The court accordingly dismissed the application.
The court considered whether the State High Court had jurisdiction to entertain a matter about mines and minerals.
The court held that according to s 251(1)(n) of the Constitution as amended, the Federal High Court had jurisdiction about mining operations.
The court found that the statement of claim showed that the cause of action accrued in 1996; therefore, the law that was in existence at that time is applicable. Further, the court found that the construction, operation and maintenance of an oil pipeline by a holder of oil prospecting license is an act of mining operations. The facts of the case therefore fell within s 230(1)(0) of the 1979 Constitution. The trial court lacked jurisdiction.
The court accordingly upheld the appeal.
The appellants appealed a judgment granting the respondent payment of a sum of money in terms of an indemnity agreement between the parties.
There were four issues for determination in the main appeal: whether the lower court had jurisdiction to hear the matter; whether the personal indemnity form did not constitute a contract between second appellant and first respondent to make second appellant personally liable to indemnify first respondent; whether the deposit of the second appellant’s title deeds with the first respondent was in furtherance of the personal indemnity form; and whether the judgment was against the weight of evidence.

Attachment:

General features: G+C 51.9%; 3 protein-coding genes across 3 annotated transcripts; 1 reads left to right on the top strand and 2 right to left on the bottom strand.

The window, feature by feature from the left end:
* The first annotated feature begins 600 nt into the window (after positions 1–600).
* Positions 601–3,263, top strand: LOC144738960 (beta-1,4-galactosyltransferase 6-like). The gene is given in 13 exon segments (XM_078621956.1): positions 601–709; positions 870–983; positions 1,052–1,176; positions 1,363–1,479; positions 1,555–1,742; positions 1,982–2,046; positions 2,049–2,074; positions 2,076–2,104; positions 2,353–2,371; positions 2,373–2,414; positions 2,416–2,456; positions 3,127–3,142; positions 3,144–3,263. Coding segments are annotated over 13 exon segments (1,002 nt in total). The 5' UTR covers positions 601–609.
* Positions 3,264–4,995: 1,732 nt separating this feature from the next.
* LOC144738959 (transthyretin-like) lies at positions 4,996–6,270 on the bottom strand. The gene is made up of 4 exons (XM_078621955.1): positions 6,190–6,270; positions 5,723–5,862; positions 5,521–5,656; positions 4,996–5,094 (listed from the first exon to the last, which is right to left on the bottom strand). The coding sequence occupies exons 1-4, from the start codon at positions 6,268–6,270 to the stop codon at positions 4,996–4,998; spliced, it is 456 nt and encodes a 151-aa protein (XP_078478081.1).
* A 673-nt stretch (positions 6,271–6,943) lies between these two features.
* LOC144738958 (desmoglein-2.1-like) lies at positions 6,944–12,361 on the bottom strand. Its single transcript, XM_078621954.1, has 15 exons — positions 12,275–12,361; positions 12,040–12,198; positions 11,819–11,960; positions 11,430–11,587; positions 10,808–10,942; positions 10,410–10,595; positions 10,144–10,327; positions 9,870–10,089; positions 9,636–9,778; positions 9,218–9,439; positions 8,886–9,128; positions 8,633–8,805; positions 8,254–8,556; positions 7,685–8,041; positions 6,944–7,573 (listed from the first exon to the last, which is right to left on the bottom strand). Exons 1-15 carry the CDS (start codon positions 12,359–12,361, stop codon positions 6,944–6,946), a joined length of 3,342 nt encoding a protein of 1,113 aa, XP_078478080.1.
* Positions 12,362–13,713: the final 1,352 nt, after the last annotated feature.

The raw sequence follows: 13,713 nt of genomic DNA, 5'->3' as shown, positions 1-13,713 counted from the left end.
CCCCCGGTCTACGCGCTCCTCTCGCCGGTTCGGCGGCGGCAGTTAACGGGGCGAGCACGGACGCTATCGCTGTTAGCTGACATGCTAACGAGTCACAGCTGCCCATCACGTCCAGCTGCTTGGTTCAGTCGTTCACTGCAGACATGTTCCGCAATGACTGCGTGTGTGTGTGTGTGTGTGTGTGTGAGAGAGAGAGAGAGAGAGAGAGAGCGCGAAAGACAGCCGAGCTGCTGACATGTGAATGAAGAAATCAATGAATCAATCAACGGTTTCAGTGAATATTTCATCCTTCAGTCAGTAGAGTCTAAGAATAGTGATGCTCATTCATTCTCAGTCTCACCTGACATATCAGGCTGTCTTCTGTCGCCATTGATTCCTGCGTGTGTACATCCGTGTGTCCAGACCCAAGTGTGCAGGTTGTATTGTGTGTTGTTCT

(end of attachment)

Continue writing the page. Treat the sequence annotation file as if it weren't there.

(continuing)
As regards the first ground of appeal, the court found that the lower court was vested with the jurisdiction to hear the matter, as stated in the Insurance Act, 2003. The second ground was resolved in favour of the first respondent as the indemnity form was held to be a contract with the main aim of making the second appellant personally liable to indemnify the first respondent. Issue 3 was found in favour of the first respondent as the words of the document were found to have created an equitable mortgage over the second appellant’s property, using it as collateral to secure the counter indemnity granted by the first respondent on behalf of the second appellant. The fourth issue was resolved in favour of the first respondent, and the appeal was held to be lacking in substance and merit. The appeal was dismissed.
This was an application praying for special leave to appeal against the interlocutory decision of the Court of Appeal refusing a repeat application for stay of execution pending appeal.
The court considered whether the Court of Appeal misconstrued its jurisdiction under art. 138(b) of the Constitution or s. 12 (b) of the Courts Act. The court was of the opinion that the applicant failed to prove the constitutional requirement for special leave to appeal in s. 4(2) of the Supreme Court Act by failing to prove that the interlocutory appeal was likely to succeed. The court held that the applicant failed to prove that the single judge misused or abused his discretionary power. Accordingly, the application was dismissed.